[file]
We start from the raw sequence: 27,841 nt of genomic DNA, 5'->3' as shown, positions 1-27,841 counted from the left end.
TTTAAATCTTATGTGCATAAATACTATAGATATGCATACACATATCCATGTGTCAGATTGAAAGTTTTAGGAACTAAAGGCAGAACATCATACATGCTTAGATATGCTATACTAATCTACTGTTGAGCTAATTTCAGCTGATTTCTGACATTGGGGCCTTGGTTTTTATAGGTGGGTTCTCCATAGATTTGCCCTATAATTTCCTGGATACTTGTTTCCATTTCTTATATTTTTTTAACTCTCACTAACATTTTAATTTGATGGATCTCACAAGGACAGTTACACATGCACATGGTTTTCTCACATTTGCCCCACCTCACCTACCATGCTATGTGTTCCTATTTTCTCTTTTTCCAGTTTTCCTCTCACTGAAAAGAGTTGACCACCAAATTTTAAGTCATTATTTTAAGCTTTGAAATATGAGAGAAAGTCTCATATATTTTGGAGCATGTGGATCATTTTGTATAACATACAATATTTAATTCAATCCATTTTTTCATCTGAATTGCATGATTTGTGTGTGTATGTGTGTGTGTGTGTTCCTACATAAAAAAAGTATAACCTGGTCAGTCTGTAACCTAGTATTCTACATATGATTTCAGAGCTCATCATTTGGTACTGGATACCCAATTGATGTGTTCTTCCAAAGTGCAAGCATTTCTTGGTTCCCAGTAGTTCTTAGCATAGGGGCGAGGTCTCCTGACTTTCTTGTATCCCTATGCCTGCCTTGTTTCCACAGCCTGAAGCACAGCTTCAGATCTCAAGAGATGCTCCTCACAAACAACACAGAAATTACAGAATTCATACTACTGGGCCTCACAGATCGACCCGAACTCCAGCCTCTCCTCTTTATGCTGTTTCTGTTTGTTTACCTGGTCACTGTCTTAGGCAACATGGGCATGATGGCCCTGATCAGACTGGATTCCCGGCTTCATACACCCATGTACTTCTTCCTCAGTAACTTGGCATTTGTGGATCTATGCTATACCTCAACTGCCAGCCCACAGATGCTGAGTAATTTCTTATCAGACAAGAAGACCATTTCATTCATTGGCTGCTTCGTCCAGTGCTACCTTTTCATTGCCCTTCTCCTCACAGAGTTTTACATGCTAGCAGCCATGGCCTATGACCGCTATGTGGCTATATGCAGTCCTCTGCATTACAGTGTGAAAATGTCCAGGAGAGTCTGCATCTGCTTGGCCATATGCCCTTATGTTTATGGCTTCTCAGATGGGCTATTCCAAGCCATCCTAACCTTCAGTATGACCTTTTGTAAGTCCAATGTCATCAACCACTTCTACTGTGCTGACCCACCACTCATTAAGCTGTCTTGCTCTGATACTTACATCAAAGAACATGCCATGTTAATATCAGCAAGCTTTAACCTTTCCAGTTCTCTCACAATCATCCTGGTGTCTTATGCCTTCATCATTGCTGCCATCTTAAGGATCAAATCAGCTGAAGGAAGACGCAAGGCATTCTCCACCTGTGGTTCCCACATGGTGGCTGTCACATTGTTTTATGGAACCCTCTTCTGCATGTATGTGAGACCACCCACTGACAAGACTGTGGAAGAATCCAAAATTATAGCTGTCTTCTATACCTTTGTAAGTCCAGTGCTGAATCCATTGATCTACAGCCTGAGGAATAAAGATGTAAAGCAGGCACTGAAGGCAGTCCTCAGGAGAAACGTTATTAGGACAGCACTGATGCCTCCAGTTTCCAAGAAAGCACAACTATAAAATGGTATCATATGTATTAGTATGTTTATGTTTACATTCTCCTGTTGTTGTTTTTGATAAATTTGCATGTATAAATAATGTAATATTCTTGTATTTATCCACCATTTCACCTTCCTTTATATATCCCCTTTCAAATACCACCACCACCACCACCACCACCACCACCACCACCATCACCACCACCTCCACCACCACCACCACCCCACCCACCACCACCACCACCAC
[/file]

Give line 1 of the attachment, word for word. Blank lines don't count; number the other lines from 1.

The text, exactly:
We start from the raw sequence: 27,841 nt of genomic DNA, 5'->3' as shown, positions 1-27,841 counted from the left end.